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Executive Summary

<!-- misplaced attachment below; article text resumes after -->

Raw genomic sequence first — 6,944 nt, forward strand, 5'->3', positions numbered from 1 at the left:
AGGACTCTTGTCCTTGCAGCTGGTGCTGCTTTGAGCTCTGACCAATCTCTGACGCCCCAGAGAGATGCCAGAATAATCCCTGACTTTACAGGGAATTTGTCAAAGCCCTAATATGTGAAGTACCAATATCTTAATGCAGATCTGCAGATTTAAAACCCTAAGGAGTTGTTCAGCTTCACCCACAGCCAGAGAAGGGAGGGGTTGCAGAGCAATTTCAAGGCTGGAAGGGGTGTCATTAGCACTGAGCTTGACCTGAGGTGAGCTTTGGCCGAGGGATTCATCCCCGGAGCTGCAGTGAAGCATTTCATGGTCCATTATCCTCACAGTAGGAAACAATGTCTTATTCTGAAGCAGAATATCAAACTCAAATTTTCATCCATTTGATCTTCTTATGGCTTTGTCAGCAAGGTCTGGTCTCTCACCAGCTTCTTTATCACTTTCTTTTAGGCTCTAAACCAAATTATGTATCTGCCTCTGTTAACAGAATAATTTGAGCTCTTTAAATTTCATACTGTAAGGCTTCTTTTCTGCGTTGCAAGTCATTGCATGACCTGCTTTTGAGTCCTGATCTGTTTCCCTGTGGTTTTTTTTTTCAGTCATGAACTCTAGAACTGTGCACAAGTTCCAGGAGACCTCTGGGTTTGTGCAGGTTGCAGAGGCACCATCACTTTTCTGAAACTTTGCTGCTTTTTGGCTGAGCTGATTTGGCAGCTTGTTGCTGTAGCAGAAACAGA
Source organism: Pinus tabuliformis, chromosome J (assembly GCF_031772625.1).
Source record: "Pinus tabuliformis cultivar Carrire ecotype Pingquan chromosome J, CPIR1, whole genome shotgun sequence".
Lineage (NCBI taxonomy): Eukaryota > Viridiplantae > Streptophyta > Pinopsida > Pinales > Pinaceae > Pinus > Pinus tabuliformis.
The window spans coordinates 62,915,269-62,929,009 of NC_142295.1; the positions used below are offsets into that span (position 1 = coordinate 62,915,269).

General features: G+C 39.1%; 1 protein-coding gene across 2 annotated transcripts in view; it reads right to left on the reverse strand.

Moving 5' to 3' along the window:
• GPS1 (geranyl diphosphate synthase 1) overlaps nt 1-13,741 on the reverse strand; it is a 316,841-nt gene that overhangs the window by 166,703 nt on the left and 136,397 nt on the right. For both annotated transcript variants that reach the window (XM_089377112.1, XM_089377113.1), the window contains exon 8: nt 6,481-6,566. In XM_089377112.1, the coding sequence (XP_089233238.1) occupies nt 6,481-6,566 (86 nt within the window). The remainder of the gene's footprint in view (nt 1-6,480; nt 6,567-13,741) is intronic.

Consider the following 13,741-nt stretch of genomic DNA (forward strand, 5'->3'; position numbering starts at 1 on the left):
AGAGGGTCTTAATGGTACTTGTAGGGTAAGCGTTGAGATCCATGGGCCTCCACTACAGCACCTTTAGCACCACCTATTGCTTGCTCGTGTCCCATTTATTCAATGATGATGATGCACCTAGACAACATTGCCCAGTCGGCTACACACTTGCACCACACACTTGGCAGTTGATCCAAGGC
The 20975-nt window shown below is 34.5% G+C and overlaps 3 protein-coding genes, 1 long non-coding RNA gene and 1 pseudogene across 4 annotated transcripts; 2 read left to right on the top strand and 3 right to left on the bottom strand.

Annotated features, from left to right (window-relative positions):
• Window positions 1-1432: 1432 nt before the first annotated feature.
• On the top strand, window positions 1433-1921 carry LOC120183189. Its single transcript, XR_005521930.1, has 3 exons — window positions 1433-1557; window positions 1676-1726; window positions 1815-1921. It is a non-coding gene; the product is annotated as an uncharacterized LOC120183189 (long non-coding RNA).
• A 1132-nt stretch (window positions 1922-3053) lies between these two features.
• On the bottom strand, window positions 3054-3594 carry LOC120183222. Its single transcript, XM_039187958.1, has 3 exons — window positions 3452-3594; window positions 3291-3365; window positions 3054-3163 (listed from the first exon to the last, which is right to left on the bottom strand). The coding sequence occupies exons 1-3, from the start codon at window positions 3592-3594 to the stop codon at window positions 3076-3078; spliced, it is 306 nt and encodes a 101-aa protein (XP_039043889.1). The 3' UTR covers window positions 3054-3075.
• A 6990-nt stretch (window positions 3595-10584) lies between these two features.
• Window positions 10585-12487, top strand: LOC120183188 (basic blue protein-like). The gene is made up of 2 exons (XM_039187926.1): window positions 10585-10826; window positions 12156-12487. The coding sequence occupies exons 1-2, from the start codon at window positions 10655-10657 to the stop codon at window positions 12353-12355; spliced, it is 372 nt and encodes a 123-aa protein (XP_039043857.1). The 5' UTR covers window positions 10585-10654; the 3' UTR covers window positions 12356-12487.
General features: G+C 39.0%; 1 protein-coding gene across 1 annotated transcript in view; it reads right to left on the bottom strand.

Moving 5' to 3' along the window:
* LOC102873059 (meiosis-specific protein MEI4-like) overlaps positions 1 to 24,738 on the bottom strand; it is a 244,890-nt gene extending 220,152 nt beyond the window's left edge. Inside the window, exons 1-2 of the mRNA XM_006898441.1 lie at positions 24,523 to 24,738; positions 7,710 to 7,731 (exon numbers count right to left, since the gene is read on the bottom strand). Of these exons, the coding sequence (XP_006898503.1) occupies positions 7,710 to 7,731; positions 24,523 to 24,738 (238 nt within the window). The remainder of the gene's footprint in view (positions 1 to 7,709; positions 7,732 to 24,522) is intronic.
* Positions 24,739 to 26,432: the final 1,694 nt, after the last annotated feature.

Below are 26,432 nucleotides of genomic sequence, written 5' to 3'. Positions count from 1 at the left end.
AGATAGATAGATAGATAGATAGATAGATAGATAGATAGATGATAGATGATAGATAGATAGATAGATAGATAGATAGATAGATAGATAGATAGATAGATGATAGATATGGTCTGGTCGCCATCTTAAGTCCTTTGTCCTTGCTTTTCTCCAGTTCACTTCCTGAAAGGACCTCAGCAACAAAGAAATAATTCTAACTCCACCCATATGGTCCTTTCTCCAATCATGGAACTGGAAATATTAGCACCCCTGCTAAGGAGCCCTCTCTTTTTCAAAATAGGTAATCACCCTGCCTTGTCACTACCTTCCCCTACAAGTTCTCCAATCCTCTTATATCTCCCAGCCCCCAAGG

ORPHAN DRUG AMENDMENTS PASSED BY HOUSE JULY 30 in a voice vote under suspension of rules. Referred to the House floor by the Energy & Commerce Committee, the measure authorizes FDA to revoke market exclusivity for products when patient populations for an orphan indication exceed 200,000 ("The Pink Sheet" July 23, T&G-3). A suspension of House floor rules means that the bill is considered without discussion or amendment, but a two-thirds majority is needed for passage. The bill (HR 4638) also allows companies to launch competing versions of orphan drugs during a first product's seven-year market exclusivity period when it can be shown that the subsequent products were simultaneously developed throughout the R&D period. However, the simultaneous development provision would not result in products sharing exclusivity for at least five years, industry observers speculate, because it applies only to products whose sponsors applied for orphan designation or began clinical studies after July 16, 1990. Consequently, the bill would not apply to any of the three high-priced products -- Genentech and Lilly's biosynthetic human growth hormone products, Lyphomed's Nebupent aerosolized pentamidine and Amgen's Epogen erythropoietin -- that Rep. Waxman (D-Calif.) said he was targeting when he introduced the legislation. Nor would the bill apply to any potentially lucrative products currently in the pipeline, particularly colony stimulating factor drugs. The simultaneous exclusivity provision was made retrospective during the Commerce/Health Subcommittee's markup of the measure. Orphan drug legislation must now be considered in the Senate, where the Labor & Human Resources Committee has jurisdiction. Chairman Kennedy (D-Mass.) and Ranking Republican Hatch (Utah) reportedly are very early in discussions about amending the Orphan Drug Law. Though the two senators are said to be willing to consider legislation that does more than simply reauthorize the law's FDA grant program, both have indicated opposition to Waxman and Sen. Metzenbaum's (D-Ohio) proposals regarding simultaneous development. Nonetheless, Metzenbaum is said to remain committed to his legislation (S 2576). Despite possible reservations of Kennedy and Hatch, the legislation has gained momentum by House passage. If Metzenbaum finds the House-passed bill's prospectivity objectionable, or if the Labor & Human Resources Committee fails to move any legislation, he retains the option of attaching his or the House bill to separate legislation on the Senate floor. Rep. Stark (D-Calif.) also has launched another legislative attack on drugs that he believes abuse the orphan law. A bill (HR 5421) he introduced July 31 would establish a "windfall profits tax" on any company that recaptures more than twice its R&D costs and earns a 25% annual profit off an orphan drug in any taxable year during the orphan product's exclusivity period. In such cases, the company would be taxed at a rate of 75% on its orphan drug's profits each year for the remainder of the exclusivity period.



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